Browse Prior Art Database

Molecular Electronic Circuit Device

IP.com Disclosure Number: IPCOM000034465D
Original Publication Date: 1989-Feb-01
Included in the Prior Art Database: 2005-Jan-27
Document File: 6 page(s) / 96K

Publishing Venue

IBM

Related People

Aviram, A: AUTHOR

Abstract

A technique is described whereby a molecular circuit device functions as a flip-flop, an inverter, an OR logic gate, and as an AND logic gate. Discussed are the molecular considerations needed to construct the functional circuit configurations. (Image Omitted) Molecular conductors and semiconductors have been known for some time [1]. More recent compounds, such as polypyrrol, polyacetylene and polythiophene, have their conductivity rival that of metals, such as copper. It has been found that, invariably, the valence bands of these compounds are partially filled. Depleting the valence band is usually accomplished by charge complexation, or by oxydation. Therefore, one basic requirement for conduction in organic compounds is the presence of an unfilled electronic band.

This text was extracted from a PDF file.
At least one non-text object (such as an image or picture) has been suppressed.
This is the abbreviated version, containing approximately 32% of the total text.

Page 1 of 6

Molecular Electronic Circuit Device

A technique is described whereby a molecular circuit device functions as a flip-flop, an inverter, an OR logic gate, and as an AND logic gate. Discussed are the molecular considerations needed to construct the functional circuit configurations.

(Image Omitted)

Molecular conductors and semiconductors have been known for some time [1]. More recent compounds, such as polypyrrol, polyacetylene and polythiophene, have their conductivity rival that of metals, such as copper. It has been found that, invariably, the valence bands of these compounds are partially filled. Depleting the valence band is usually accomplished by charge complexation, or by oxydation. Therefore, one basic requirement for conduction in organic compounds is the presence of an unfilled electronic band. In the case of electron tunneling, the use of sigma pi separation [2] has been explored. Due to the difference in relative bond energies, sigma bonds can function as tunneling barriers for the electron transfer between donor and acceptor groups located in the same molecule [3]. It has been shown that electrons can tunnel in a field gradient across the sigma bonds, either through space, or through the bond [4]. The concept described herein explores the use of the 90-degree twist barrier, whereby a barrier can be constructed by means of an allen bond or preferably by a spiro sigma carbon bond. An organic molecule that contains a spiro bond, as shown in Fig. 1, has a 90- degree twist and is quite rigid so as to serve as a spacer between two pi-type moieties that would be structurally at ninety degrees to each other, as shown in Fig. 2. In the event each of the pi-system moieties would be known to be potential organic conductors, namely if an electron were to be removed, or added, then they would qualify for the proposed switch.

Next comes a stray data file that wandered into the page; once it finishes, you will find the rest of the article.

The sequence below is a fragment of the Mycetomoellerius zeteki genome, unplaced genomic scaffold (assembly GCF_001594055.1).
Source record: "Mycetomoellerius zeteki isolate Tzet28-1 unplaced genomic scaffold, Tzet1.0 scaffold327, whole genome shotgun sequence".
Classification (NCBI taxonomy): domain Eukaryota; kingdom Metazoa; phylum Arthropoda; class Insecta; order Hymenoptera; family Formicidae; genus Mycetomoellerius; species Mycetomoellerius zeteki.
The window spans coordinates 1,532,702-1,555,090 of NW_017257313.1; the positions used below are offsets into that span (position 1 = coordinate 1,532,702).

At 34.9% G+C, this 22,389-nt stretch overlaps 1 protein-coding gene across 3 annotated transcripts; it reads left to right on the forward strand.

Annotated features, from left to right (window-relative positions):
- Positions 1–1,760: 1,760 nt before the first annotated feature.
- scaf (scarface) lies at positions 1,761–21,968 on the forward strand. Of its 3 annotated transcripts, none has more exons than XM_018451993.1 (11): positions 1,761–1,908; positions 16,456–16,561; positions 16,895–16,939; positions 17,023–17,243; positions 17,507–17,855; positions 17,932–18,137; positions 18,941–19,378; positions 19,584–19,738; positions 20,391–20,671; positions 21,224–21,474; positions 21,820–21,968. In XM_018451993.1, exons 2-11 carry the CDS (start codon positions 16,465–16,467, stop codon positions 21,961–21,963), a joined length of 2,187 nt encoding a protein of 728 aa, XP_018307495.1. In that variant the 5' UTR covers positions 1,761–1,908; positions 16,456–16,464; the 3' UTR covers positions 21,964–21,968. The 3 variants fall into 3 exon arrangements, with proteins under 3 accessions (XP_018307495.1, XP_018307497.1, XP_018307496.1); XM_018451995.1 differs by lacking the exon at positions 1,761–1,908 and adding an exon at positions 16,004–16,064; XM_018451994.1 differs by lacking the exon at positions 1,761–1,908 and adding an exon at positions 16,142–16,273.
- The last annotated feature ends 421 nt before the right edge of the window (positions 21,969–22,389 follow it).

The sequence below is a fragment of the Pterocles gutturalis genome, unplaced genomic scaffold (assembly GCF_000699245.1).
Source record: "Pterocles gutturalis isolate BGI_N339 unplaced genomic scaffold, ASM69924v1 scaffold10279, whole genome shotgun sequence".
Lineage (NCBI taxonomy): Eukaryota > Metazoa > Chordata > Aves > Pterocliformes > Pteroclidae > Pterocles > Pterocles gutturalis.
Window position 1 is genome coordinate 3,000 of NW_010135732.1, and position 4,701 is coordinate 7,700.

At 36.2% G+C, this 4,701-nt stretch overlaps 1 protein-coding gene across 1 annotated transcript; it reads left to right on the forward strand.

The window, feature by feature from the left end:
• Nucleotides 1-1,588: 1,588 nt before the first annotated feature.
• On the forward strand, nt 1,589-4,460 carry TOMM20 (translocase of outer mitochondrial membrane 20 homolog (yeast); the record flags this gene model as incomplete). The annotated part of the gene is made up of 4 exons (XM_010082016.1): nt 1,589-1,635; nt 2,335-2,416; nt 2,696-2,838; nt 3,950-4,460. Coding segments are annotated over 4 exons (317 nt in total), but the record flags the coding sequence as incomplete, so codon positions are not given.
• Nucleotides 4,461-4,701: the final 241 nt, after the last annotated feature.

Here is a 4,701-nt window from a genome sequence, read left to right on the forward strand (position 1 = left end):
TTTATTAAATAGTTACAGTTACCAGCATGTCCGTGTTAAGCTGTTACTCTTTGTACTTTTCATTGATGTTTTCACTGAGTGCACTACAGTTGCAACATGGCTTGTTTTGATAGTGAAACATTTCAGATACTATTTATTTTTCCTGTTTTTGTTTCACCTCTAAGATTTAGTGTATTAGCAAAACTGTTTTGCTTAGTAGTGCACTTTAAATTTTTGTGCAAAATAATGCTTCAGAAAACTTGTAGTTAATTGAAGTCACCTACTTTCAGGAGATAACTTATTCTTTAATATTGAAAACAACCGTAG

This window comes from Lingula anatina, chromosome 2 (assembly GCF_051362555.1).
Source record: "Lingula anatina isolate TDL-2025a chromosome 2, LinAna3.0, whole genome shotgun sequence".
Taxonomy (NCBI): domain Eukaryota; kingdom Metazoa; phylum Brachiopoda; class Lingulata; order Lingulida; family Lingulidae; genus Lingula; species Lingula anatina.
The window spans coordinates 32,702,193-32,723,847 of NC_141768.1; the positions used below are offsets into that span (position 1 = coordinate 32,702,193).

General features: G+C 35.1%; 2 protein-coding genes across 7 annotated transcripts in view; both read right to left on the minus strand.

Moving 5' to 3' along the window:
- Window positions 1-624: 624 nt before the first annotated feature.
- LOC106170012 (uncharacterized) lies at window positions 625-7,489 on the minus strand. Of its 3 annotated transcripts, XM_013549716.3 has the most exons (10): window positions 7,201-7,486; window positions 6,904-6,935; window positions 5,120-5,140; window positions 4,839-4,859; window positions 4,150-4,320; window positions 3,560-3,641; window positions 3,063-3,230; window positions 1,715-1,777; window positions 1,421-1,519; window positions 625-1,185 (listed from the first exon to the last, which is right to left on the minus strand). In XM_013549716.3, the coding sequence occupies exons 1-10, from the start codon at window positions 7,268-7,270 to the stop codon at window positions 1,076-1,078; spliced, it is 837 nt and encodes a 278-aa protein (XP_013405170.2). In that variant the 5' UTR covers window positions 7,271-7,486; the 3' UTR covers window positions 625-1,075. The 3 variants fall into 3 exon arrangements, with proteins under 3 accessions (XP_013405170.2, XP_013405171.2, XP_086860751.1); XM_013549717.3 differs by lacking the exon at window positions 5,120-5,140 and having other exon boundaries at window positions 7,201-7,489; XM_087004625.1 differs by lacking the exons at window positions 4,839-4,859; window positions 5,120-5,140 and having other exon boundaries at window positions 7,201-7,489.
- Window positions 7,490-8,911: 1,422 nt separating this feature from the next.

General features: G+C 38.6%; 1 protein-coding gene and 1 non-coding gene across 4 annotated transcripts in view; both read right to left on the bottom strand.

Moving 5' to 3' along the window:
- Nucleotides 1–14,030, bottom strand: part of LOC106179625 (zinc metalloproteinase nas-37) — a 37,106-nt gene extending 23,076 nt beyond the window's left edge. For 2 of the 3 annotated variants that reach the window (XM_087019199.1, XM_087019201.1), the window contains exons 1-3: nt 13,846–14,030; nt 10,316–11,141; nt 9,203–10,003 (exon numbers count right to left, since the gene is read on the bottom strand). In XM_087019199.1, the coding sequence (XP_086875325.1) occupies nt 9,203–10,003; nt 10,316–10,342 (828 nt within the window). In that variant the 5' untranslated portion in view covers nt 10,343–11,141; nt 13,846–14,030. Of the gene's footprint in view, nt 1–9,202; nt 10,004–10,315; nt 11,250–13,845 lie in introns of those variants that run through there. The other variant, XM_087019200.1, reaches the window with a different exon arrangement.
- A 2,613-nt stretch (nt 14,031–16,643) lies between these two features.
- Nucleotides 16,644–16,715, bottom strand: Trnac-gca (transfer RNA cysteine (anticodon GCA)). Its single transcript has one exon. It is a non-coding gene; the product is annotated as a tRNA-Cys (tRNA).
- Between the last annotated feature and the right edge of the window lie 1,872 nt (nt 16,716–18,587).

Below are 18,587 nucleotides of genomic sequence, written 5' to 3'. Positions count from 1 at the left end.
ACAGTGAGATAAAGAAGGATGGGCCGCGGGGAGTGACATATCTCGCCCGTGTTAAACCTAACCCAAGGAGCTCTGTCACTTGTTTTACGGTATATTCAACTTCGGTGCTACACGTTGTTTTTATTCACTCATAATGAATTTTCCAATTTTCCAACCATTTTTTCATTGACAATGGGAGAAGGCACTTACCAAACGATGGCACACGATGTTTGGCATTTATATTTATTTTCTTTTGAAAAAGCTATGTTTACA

(Image Omitted)

In the event a molecular switch, as shown in Fig. 2, had one electron removed from either pi-group, then that particular segment would become electrically conductive. The other pi-system would still be insulating. Due to the imposed geometry, there would be little overlap between the two pi-systems. The conductive part would remain conductive for longer periods of time, than it would have been in a molecule that enabled the two pi-systems to be situated in the same plane. This is primarily due to the fact that the electron exchange could have occurred by means of internal tunneling. In the case of the spiro compound, the matrix element for electron transfer may in itself be cylindrically invariant along the molecular axis. However, symmetry considerations prevent proper overlap between the wave functions of the two pi-groups, since they are at 90 degrees to each other and the overlap integral should be zero. Although in practice, some minute overlap may exist. If the

1

Page 2 of 6

molecule were to be placed between two electrodes, so that the axis, that is normal to the electrodes, passes through...